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Posts Tagged ‘Barney’

Barney Frank and Chuck Schumer’s Role in the Fannie Mae Failure

Below is an editorial that appeared in the New Hampshire Union Leader that talks about Barney Frank and Chuck Schumer and their roles in the failure of Fannie Mae and Freddie Mac.
Here is the editorial in it’s entirely:
One month from tomorrow, U.S. Rep. Barney Frank, D-Mass., will be the keynote speaker at the New Hampshire Democratic Party’s annual Jefferson-Jackson dinner. It is a coveted and high-profile role previously filled by such notables as Hillary Clinton and Al Gore. The Democrats’ choice of House Financial Services Committee Chairman Barney Frank is, therefore, very revealing.
The party announced Frank as the keynote speaker on Sept. 11 — three days after the U.S. government took control of Fannie Mae and Freddie Mac, costing taxpayers untold billions. That takeover probably could have been prevented had Frank not worked to thwart every attempt to limit the risks taken on by the two government-sponsored mortgage giants.
For 16 years reformers in Congress have tried to improve oversight of Fannie Mae and Freddie Mac and prevent the government-chartered companies from putting the housing market and the whole economy at risk. All that time, Frank was involved in efforts to block those attempts, and in the last eight years he was a leader of those efforts.
In 2002, shortly before accounting irregularities were exposed at both companies, Frank said, “I do not regard Fannie Mae and Freddie Mac as problems,” The Wall Street Journal reported. After the Freddie Mac accounting scandal in 2003, Frank said, “I do not think we are facing any kind of a crisis.”
But there was a crisis, thanks in large part to Frank, Sen. Charles Schumer and others on the leash of these companies. In Congress, they made sure there was no additional oversight, no additional limit on executive behavior and compensation, and no further restraint on the growth of the companies’ mortgage-backed-securities portfolios, among other changes.
(All of these needed reforms, by the way, have been championed for years by Sen. John Sununu.)
In fact, Frank & Co. made matters worse by pushing Fannie Mae and Freddie Mac to take on greater risk. They wanted more loans to people who might not qualify for traditional bank financing. And, as The Wall Street Journal has pointed out, Frank “pressured regulators to ease up on their capital requirements — which now means taxpayers will have to make up that capital shortfall.”
Even now, after the government took the companies over (which Frank repeatedly said over the years was not a possibility), Frank opposes limits on the amount of money they can risk on mortgage backed securities — the one reform that might have done the most to prevent the current meltdown and probably would do the most to keep it from happening again.
Barney Frank is the very symbol of Washington’s deliberate refusal to prevent the collapse — the predicted collapse — of Fannie Mae and Freddie Mac. And this is the guy the New Hampshire Democratic Party showcases at its most prestigious annual event. That ought to tell you a lot right there.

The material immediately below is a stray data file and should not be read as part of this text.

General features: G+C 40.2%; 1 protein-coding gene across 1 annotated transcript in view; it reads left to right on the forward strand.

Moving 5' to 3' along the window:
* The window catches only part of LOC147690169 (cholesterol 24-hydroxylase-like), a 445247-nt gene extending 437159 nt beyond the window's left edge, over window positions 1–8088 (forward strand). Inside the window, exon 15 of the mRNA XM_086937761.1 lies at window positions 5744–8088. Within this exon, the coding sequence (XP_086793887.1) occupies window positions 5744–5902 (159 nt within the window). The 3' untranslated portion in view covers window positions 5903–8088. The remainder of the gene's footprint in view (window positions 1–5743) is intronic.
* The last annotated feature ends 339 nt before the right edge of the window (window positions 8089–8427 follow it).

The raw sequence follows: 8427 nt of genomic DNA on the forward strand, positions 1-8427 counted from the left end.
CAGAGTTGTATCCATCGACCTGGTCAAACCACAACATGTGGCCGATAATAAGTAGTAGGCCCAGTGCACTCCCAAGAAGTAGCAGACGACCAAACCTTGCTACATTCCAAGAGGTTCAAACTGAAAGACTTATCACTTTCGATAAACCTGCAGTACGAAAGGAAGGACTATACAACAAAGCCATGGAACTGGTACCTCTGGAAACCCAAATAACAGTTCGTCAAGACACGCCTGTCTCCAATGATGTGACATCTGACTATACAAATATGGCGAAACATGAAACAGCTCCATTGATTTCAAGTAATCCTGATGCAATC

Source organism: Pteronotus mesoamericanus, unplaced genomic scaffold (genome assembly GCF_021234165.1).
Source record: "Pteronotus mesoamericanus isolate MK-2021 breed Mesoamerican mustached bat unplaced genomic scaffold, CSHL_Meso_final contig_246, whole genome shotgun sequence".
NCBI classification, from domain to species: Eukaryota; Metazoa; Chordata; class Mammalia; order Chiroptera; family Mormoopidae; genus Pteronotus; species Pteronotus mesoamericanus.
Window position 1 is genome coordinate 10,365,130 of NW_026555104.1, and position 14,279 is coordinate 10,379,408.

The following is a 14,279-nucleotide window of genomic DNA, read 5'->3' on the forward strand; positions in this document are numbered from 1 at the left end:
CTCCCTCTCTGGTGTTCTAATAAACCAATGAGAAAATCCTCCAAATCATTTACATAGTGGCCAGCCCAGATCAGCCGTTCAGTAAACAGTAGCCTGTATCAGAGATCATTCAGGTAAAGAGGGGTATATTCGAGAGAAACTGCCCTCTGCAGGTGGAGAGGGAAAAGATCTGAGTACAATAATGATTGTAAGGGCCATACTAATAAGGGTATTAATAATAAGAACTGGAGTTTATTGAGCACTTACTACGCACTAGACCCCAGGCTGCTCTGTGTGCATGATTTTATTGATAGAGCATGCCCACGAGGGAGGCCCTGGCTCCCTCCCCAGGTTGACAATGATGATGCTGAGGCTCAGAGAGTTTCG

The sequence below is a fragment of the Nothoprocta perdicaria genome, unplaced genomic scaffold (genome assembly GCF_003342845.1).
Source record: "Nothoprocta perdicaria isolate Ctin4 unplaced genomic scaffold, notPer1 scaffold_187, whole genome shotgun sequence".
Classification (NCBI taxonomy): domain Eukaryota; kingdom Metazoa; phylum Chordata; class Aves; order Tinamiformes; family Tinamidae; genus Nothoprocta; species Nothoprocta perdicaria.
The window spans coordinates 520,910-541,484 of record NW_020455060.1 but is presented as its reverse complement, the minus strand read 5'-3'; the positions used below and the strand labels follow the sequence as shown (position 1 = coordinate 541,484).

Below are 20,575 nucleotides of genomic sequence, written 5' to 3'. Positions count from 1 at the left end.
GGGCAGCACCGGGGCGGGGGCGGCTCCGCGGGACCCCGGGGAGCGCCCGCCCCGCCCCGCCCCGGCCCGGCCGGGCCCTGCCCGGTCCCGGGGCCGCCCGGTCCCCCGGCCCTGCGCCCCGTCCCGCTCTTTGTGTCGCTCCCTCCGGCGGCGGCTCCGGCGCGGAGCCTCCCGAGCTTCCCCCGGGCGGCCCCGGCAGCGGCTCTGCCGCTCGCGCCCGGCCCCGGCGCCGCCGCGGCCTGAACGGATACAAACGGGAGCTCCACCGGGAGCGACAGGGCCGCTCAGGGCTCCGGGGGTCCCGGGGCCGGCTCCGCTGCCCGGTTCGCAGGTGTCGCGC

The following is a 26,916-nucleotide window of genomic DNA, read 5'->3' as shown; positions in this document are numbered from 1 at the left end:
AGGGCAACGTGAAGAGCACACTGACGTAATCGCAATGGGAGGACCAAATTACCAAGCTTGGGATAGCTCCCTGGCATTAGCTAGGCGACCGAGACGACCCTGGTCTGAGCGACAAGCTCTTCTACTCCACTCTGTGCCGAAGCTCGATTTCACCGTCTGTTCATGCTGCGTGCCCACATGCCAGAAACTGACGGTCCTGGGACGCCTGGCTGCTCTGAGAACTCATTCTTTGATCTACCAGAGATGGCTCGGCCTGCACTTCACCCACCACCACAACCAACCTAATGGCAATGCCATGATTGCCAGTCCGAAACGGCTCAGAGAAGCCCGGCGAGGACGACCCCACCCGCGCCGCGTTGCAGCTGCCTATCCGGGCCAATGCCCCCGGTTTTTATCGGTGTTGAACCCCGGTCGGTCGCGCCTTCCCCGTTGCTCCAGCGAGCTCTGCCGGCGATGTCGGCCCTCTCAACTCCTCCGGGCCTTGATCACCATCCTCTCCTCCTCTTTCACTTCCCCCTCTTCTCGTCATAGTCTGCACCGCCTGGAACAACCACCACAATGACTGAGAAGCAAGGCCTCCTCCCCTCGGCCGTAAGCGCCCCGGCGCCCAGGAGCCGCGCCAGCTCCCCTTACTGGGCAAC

Besides their total ignorance about the troubles that Fannie Mae and Freddie Mac were headed towards is the fact that these two men, and other Democrats, helped to make the problem worse.
In fact, Frank & Co. made matters worse by pushing Fannie Mae and Freddie Mac to take on greater risk. They wanted more loans to people who might not qualify for traditional bank financing. And, as The Wall Street Journal has pointed out, Frank “pressured regulators to ease up on their capital requirements
These companies were forced to loan money to people who couldn’t afford it in the interest of “being fair.” Rules were relaxed and money was loaned and predictably low income families defaulted on loans that they never had any business getting in the first place and now you and I have to pay for it.
Another liberal policy and another liberal failure. And now we must all pay for it. But hell, they meant well.

Barney Frank To File Bill Legalizing Marijuana

By Nicole Belle
Rep. Barney Frank said he plans to file a bill to legalize “small amounts” of marijuana.
Frank announced his plans late Friday on the HBO show “Real Time,” hosted by Bill Maher.
“I’m going to file a bill as soon as we go back to remove all federal penalties for the possession or use of small amounts of marijuana,” Frank, a Massachusetts Democrat, told Maher.
Frank didn’t define “small amounts.” Efforts to reach Frank on Saturday were not immediately successful.
Frank said he’d filed a similar bill in the Massachusetts Legislature in the 1970s, but hasn’t tried since he was elected to Congress.
“I finally got to the point where I think I can get away with it,” he said.
Frank said he thinks “its time for the politicians in this one to catch up to the public. The notion that you lock people up for smoking marijuana is pretty silly.”
I am totally for legalization of marijuana, but I have to differ with Frank on this: to think that at this time with this administration that you could get away with a bill legalizing pot actually is what sounds silly.

Barney Frank supports ACORN’s freakin’ fraud

Naturally. Of course. Not surprised. Wouldn’t have expected anything less.
The same guy who led us down the primrose path on Fannie Mae and Freddie Mac is now out there as ACORN’s loudest supporter.
ACORN, the Association of Community Organizations for Reform Now, may have pulled off the most widespread voter fraud in American history last year. They’re being investigated or have already been convicted in 14 states.
In response, Minnesota Congresswoman Michelle Bachman proposed an entirely reasonable amendment that would have barred any organization under federal indictment from receiving funds from the mortgage reform bill.